Baby development

Do babies need to crawl?

The CDC recently removed crawling from their baby milestone checklist. Here’s why, and what parents should know about this exciting—but sometimes skipped—baby skill.

Earlier this year, crawling—which was previously considered a milestone reached around 9 months—was removed from the CDC’s main milestone checklists for babies in the United States, to the surprise of many parents and paediatric development experts. Walking was also bumped forward to 18 months (instead of 12 months) and talking is now listed as a 15-month milestone, instead of at the 12-month mark.

“Some of the changes—including removing crawling—inadvertently send the message to parents and caregivers that certain milestones no longer matter, when that just truly isn’t the case,” says paediatric physical therapist Kaitlin Rickerd, who sees kids at her New York State practice and runs the website and popular Instagram account Milestones and Motherhood

While the checklist changes were ostensibly made to improve early identification of developmental delays and discourage a “wait and see” approach, Rickerd believes the new checklist is going to have the opposite effect. She says there’s an “unintended possibility that these changes could instead result in referral delays, delay evaluations, lengthen the course of treatment, and impact subsequent developmental milestones.” 

Here in Canada, doctors and organizations like the Canadian Paediatric Society don’t use the same reference schedules and milestone lists as the U.S. More common in Canada are the CPS’s  Caring for Kids site, the Rourke Baby Record (a guide developed by family medicine doctors in Newfoundland), or the Nipissing District Developmental Screen (NDSS), which is common in Ontario, says Toronto-based developmental paediatrician Ripudaman Minhas. 

On the CPS’s list of developmental milestones, there’s actually no mention of crawling until the baby is 12-14 months.

By that point, the CPS says most babies can sit up without help, crawl on their hands and knees, or scoot around on their bum.

If crawling isn’t a milestone, does it still matter? 

For paediatric physiotherapists like Rickerd, the fear of downplaying crawling on milestone checklists is that parents might lose precious time for bringing their baby in and getting on a list for early intervention services—missing a precious window of time in their infant’s development.

Rickerd adds there are a lot of misconceptions about the importance of crawling. “It’s not so much that lack of crawling is always a “red flag”, but more that crawling is a really important milestone with benefits to so many developmental domains that impact higher level skill development, and that crawling is part of ‘typical development’, so when it isn’t happening, there is a reason.”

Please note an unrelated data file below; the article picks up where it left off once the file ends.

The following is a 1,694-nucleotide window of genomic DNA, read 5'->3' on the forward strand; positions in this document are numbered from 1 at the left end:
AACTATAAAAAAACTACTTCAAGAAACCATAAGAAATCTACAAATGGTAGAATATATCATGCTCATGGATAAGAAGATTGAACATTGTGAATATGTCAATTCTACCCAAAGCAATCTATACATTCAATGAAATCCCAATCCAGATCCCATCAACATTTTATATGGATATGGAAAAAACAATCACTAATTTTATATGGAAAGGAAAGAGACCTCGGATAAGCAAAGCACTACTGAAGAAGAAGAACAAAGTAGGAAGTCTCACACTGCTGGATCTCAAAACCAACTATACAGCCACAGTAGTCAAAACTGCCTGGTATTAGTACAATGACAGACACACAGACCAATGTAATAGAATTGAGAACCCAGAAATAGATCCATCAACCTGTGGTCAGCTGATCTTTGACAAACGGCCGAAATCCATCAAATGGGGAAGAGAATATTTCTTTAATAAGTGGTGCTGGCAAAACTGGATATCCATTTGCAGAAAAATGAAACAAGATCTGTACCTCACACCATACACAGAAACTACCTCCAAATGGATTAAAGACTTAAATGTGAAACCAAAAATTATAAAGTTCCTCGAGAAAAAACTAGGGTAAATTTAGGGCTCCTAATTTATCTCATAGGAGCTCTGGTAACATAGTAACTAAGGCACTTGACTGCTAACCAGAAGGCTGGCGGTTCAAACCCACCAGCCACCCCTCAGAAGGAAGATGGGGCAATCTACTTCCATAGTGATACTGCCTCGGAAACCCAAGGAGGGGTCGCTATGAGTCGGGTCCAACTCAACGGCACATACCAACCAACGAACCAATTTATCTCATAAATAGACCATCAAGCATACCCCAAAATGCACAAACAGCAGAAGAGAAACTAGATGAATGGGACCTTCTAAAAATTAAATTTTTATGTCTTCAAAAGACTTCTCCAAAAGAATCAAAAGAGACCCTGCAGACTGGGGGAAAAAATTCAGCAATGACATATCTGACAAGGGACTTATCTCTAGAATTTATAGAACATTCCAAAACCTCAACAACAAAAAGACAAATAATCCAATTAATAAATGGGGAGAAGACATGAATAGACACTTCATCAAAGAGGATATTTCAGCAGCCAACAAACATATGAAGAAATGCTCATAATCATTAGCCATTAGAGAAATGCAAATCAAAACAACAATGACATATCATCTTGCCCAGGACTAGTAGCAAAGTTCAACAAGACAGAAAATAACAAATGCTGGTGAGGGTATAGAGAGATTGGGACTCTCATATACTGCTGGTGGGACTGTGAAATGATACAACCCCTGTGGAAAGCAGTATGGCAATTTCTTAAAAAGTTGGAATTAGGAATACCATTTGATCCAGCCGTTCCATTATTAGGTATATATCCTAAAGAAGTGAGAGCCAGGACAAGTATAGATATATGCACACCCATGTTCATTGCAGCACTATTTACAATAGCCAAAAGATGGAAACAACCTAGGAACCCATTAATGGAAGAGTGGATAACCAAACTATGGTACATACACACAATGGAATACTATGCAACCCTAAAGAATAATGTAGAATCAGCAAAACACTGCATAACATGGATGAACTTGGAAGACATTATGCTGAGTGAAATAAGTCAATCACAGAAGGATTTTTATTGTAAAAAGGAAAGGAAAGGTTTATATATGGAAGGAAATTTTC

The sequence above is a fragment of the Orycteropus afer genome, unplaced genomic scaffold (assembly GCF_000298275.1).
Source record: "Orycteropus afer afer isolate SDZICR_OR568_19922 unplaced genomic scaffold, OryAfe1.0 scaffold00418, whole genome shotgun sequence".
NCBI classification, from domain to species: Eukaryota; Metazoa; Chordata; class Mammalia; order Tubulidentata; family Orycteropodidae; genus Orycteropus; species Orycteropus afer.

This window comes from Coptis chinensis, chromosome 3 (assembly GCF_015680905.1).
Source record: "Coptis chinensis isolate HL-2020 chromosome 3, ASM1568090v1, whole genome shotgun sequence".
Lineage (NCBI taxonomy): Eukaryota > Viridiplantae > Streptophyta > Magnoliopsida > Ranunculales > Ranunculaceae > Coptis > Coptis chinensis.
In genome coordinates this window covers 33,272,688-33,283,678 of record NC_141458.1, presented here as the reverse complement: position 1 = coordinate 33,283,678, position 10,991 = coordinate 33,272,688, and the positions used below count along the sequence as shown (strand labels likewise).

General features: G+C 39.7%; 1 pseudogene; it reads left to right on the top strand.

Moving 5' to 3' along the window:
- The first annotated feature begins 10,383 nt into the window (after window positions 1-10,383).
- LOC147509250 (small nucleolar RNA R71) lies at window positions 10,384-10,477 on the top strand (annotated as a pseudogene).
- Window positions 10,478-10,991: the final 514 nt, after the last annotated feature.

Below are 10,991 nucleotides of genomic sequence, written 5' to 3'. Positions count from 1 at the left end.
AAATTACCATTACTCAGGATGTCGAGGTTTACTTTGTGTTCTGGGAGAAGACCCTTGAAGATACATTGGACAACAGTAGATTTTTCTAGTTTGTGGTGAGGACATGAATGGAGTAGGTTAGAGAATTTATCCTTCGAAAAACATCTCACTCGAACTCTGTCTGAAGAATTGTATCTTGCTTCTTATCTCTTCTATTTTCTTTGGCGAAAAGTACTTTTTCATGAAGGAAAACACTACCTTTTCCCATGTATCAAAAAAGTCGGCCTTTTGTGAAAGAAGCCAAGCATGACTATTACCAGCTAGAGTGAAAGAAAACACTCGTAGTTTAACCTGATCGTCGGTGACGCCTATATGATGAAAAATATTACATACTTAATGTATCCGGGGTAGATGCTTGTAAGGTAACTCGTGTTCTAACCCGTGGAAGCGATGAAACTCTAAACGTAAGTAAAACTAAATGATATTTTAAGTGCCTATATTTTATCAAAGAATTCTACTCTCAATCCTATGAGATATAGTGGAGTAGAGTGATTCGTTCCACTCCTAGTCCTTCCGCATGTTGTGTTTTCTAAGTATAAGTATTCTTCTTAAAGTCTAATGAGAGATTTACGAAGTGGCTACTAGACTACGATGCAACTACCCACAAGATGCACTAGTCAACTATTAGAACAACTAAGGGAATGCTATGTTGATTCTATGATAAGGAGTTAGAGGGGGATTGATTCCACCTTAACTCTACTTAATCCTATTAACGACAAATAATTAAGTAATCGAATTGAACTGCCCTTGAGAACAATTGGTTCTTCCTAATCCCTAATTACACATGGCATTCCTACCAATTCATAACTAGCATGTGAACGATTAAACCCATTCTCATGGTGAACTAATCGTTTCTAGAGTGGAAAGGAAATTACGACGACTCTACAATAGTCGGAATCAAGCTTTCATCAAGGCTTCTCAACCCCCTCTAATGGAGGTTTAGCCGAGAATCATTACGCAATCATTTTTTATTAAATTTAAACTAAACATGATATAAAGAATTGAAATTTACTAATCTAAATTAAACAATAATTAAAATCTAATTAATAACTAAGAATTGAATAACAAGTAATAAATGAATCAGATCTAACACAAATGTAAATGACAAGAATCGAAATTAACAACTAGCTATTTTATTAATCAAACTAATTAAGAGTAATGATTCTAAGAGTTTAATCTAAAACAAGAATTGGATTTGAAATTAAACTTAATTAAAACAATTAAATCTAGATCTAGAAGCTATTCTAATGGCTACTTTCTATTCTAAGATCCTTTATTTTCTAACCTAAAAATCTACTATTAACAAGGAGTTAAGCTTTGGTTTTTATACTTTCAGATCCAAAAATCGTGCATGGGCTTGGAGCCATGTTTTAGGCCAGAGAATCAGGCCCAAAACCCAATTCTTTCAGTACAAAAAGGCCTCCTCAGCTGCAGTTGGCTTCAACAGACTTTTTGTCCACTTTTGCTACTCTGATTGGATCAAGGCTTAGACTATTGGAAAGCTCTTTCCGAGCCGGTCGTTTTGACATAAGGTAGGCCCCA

“Add in some survivor bias—‘I never crawled and I’m fine!’—plus conflicting information from so many different sources, and general parental worry when it comes to milestones, and you’ve got a recipe for confusion,” she says. 

Typically, when do babies crawl?

Crawling is a gross motor skill—these are movements using the body’s large muscles. As your baby grows, these skills may include sitting, standing, walking, running, keeping balance, and changing positions.

Most babies start crawling between the ages of five to 11 months, says Minhas, but there is a big range. “There’s a lot of variability in this particular gross motor milestone,” he says. “Some babies forgo crawling altogether, or engage in a variation on crawling before walking upright.” 

With traditional crawling, which is also known as “reciprocal crawling,” your baby will be on both knees and both hands as they move forward, says Minhas. “This requires them to maintain balance while moving the opposite hand and leg forward together.” Other variations include bum-scooting, army/commando crawling, or bear-crawling (where the knees and elbows stay extended, like a crab walk), or even rolling, adds Minhas. “In a clinical context, we don’t worry if the child is preferring to use a variation on crawling.”

What are the benefits of crawling?

Learning to crawl isn’t only about getting around, or progressing toward walking. Crawling helps babies gather and process information about their world, says Salma Kassam

, an occupational therapist who specializes in working with little kids and babies at Holland Bloorview Rehab Hospital in Toronto. “There are many physical, cognitive and sensory benefits of crawling for children.” 

These include things like strengthening the rib cage and trunk muscles; building stability of the shoulders; strengthening and lengthening a baby’s finger muscles and palms; and learning to coordinate both their right and left sides as they gain body awareness, learn about perception and practice moving around in a space. Then there are benefits that are a bit more complex, like developing the vestibular system, which has to do with balance and spatial orientation, and postural control, which has to do with how your central nervous system processes information and turns it into motor outputs, such as activating certain muscles. Crawling on different textures can also help with sensory and tactile inputs for babies, says Kassam.

If your baby bum-scoots or army-crawls instead, do they still reap these benefits?